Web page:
Cyclic Nucleotide Systems in the Microcirculation of Mammalian Brain
The cellular elements of the central microcirculation, namely the capillaries, choroid plexus and pia, contain adrenergic nerve endings whose functions may be involved in the regulation of permeability (1–6). An important aspect of noradrenergic action is stimulation of the receptor enzyme, adenylate cyclase with concomitant formation of adenosine cyclic 3′,5′-monophosphate (cyclic AMP). Recent work that I did with co-investigators (7–10) and the works of others (11–15) showed that the cellular components of the microcirculation contain active adenylate cyclase systems capable of responding to a variety of neurohumoral agonists, including norepinephrine. Joō (16) found that an infusion of dibutyryl cyclic AMP yielded an enhanced number of pinocytotic vesicles in mouse cerebral capillaries, and suggested that the cyclic nucleotide has a role in central nervous system transport mechanisms. In this chapter I will discuss our previous work and present new data characterizing the specific nature of the receptor enzymes in rat and rabbit cerebral microvessels. In addition, since the cerebral capillaries develop altered permeability in certain pathologic conditions such as hypertension (6,17–19), we will report changes seen in the cyclase system of cerebral capillaries from the spontaneously hypertensive rats (SHR).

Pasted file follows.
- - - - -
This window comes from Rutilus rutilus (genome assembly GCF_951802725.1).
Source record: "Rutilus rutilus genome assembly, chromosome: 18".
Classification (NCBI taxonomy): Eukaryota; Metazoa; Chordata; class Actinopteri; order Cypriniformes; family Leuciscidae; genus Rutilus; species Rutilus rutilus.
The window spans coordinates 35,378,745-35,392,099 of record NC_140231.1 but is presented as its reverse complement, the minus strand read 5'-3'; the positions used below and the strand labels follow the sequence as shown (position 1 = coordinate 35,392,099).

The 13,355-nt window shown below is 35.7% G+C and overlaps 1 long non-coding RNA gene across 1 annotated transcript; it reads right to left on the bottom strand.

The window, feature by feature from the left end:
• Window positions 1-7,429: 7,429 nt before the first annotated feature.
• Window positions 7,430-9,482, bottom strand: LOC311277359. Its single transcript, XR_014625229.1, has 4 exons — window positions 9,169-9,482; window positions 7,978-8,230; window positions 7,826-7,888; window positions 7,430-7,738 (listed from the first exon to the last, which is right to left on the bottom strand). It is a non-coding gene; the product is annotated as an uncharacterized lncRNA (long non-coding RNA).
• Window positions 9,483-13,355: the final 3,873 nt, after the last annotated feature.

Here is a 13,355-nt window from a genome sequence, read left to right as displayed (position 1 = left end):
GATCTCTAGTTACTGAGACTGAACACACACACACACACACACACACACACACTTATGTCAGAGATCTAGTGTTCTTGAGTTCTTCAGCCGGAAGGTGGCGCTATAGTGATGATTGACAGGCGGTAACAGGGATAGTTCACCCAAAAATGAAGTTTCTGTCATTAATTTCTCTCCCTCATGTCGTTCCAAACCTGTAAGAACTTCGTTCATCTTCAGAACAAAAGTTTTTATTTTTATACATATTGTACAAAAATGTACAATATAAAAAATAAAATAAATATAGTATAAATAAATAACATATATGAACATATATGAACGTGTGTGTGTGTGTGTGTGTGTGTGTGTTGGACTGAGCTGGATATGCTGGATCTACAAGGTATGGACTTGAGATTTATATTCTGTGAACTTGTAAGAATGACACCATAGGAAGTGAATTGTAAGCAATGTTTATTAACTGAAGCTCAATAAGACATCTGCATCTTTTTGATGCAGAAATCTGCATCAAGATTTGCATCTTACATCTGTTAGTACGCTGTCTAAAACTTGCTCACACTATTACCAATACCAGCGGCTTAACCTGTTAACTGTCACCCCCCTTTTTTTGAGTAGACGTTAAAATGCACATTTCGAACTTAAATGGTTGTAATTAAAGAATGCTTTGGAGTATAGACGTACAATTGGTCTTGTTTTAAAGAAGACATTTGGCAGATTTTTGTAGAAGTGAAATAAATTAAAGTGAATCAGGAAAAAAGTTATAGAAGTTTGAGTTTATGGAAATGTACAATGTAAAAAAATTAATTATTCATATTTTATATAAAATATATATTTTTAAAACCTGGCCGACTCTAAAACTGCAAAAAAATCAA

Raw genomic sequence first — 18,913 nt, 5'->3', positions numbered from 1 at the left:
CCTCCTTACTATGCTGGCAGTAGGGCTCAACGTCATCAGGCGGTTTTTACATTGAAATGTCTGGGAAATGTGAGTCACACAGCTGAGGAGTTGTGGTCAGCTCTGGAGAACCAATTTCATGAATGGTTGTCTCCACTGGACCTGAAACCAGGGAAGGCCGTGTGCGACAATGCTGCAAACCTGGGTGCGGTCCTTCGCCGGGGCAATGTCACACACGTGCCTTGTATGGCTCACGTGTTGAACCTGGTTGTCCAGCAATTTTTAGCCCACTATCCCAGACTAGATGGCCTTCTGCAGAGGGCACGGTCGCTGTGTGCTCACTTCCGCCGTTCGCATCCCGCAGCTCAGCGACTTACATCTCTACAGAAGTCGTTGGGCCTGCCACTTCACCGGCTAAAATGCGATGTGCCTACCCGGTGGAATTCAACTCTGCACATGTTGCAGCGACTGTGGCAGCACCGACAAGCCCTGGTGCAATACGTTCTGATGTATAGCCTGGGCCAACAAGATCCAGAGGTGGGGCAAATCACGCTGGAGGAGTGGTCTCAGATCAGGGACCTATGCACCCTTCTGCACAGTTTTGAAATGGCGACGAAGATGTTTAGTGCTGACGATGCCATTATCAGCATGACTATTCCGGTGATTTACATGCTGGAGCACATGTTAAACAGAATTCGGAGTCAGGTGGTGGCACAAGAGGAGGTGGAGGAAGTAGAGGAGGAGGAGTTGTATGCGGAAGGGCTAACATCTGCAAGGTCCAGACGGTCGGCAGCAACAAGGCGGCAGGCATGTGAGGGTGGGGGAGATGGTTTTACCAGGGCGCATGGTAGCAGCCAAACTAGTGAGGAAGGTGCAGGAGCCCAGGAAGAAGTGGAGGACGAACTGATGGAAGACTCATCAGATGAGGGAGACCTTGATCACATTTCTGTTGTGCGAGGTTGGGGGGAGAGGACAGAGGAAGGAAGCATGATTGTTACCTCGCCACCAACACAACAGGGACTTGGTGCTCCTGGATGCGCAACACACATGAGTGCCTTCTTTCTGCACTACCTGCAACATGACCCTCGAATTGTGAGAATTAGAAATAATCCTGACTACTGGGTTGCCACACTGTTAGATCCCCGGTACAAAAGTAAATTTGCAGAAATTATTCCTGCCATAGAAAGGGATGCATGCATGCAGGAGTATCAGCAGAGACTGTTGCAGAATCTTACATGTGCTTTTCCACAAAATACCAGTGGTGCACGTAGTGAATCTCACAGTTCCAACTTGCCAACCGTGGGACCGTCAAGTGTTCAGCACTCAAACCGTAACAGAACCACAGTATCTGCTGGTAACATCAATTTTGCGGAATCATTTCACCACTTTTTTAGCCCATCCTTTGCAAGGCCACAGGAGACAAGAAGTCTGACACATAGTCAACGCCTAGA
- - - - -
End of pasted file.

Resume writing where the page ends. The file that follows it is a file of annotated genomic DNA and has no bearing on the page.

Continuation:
KeywordsAdenylate Cyclase Choroid Plexus Cyclic Nucleotide Brain Capillary Pinocytotic Vesicle
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